Theoretical Approaches for Understanding the Interplay Between Stress and Chemical Reactivity

  • Gurpaul S. Kochhar
  • Gavin S. Heverly-Coulson
  • Nicholas J. Mosey
Part of the Topics in Current Chemistry book series (TOPCURRCHEM, volume 369)


The use of mechanical stresses to induce chemical reactions has attracted significant interest in recent years. Computational modeling can play a significant role in developing a comprehensive understanding of the interplay between stresses and chemical reactivity. In this review, we discuss techniques for simulating chemical reactions occurring under mechanochemical conditions. The methods described are broadly divided into techniques that are appropriate for studying molecular mechanochemistry and those suited to modeling bulk mechanochemistry. In both cases, several different approaches are described and compared. Methods for examining molecular mechanochemistry are based on exploring the force-modified potential energy surface on which a molecule subjected to an external force moves. Meanwhile, it is suggested that condensed phase simulation methods typically used to study tribochemical reactions, i.e., those occurring in sliding contacts, can be adapted to study bulk mechanochemistry.


Chemical simulation Mechanochemistry Modeling Tribochemistry 



Atomic force microscopy


Attachment point


Complete active space Møller–Plesset 2nd order perturbation theory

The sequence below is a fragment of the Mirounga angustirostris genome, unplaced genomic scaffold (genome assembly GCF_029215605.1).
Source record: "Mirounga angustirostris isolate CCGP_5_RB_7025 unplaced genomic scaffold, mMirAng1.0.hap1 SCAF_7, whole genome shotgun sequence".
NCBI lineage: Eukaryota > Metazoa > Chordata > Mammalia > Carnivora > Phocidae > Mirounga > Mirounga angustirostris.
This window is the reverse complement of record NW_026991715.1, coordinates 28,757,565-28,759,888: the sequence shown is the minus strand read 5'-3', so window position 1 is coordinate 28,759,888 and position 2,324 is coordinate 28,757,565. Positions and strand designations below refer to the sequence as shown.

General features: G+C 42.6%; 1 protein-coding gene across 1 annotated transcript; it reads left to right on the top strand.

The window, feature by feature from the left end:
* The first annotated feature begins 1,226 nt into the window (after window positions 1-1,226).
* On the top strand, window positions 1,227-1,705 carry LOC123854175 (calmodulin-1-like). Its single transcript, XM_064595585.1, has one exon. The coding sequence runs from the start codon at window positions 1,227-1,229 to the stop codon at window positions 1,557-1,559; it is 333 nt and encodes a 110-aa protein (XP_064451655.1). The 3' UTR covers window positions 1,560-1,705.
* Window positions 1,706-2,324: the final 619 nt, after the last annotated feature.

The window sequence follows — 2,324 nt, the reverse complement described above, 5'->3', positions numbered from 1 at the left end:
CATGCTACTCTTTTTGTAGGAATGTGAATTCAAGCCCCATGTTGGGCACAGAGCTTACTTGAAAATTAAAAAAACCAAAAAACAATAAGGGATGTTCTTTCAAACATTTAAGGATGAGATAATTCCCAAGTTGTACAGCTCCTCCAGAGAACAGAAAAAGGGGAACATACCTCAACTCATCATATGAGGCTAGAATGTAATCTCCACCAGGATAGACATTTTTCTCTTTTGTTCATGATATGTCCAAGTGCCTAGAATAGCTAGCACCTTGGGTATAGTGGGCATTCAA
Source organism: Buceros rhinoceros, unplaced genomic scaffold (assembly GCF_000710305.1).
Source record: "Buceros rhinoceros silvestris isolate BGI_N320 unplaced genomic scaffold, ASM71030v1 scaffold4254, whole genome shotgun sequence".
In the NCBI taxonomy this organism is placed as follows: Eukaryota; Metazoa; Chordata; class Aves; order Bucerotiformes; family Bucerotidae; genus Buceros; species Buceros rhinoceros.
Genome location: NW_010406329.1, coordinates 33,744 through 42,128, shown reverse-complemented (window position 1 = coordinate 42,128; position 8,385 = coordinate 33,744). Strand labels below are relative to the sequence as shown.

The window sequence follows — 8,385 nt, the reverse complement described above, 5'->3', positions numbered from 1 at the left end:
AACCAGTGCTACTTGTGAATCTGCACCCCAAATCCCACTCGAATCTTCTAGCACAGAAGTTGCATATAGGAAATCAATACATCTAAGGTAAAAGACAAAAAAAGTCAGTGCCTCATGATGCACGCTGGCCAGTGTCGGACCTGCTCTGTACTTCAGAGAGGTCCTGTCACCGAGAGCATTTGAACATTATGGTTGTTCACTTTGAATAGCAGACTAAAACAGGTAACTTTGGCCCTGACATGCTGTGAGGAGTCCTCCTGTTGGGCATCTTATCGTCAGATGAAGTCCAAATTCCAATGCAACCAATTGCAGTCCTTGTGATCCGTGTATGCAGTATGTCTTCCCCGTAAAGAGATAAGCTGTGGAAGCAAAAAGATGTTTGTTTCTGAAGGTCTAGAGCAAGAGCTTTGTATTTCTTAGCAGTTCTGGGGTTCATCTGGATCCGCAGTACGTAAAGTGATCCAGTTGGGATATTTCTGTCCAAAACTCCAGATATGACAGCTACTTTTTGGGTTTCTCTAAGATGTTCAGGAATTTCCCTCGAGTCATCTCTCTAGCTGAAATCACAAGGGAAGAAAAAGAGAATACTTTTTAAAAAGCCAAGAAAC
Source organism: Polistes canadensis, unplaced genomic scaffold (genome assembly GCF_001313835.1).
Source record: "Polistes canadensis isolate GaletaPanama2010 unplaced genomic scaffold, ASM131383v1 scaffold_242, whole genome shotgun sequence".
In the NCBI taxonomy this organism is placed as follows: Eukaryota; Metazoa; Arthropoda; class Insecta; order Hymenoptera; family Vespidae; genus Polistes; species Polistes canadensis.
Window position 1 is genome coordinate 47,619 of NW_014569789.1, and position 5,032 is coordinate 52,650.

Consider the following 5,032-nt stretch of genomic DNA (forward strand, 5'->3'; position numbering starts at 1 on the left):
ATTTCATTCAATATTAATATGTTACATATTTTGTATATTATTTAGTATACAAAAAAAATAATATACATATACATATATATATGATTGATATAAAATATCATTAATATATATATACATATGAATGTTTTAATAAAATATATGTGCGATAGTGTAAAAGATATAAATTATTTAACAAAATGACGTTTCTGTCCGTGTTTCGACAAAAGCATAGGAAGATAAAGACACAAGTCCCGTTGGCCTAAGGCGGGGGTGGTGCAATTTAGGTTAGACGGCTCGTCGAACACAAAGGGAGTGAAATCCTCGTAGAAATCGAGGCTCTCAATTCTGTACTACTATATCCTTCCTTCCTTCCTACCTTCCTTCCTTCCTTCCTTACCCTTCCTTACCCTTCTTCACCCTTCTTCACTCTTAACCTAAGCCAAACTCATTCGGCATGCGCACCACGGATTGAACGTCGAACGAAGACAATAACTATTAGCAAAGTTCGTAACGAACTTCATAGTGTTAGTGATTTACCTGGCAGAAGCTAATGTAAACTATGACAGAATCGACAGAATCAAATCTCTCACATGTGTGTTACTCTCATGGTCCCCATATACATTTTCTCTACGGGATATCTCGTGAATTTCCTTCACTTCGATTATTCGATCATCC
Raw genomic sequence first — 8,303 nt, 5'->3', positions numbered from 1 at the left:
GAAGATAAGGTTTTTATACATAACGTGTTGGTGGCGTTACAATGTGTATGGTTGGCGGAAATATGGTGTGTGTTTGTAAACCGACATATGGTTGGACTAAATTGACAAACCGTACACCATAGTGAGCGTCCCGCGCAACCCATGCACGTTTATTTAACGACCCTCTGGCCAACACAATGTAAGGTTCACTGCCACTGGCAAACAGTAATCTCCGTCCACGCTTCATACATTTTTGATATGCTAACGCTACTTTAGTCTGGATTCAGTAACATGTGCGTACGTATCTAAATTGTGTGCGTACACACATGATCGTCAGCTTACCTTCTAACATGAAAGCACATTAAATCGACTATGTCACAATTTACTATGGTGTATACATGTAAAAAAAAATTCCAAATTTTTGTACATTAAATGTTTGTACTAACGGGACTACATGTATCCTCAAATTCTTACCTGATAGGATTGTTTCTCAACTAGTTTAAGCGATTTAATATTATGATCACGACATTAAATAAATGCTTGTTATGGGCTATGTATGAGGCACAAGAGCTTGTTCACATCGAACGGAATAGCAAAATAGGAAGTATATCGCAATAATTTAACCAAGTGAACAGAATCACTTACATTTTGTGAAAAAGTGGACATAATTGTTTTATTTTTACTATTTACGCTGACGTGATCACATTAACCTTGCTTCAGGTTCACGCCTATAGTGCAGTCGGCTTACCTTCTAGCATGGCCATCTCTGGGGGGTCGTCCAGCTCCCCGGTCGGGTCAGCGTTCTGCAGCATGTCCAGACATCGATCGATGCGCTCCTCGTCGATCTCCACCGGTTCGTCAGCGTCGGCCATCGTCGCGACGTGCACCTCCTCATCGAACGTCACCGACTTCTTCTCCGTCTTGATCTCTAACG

Complete active space self-consistent field


Car–Parrinello molecular dynamics


Density functional theory


External force is explicitly included


Force field


Force-modified potential energy surface


Generalized solid-state nudged elastic band


Intrinsic reaction coordinate


Molecular dynamics


Minimum energy path


Nudged elastic band


Potential energy surface


Pulling point


Quantum chemical


Quantum mechanics/molecular mechanics


Registry index


Steered molecular dynamics


Transition state



Financial support from the Natural Sciences and Engineering Research Council of Canada’s Discovery Grant Program is acknowledged. GSK is grateful for support from the Ontario Graduate Scholarship program.


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Copyright information

© Springer International Publishing Switzerland 2015

Authors and Affiliations

  • Gurpaul S. Kochhar
    • 1
  • Gavin S. Heverly-Coulson
    • 1
  • Nicholas J. Mosey
    • 1
  1. 1.Department of ChemistryQueen’s UniversityKingstonCanada

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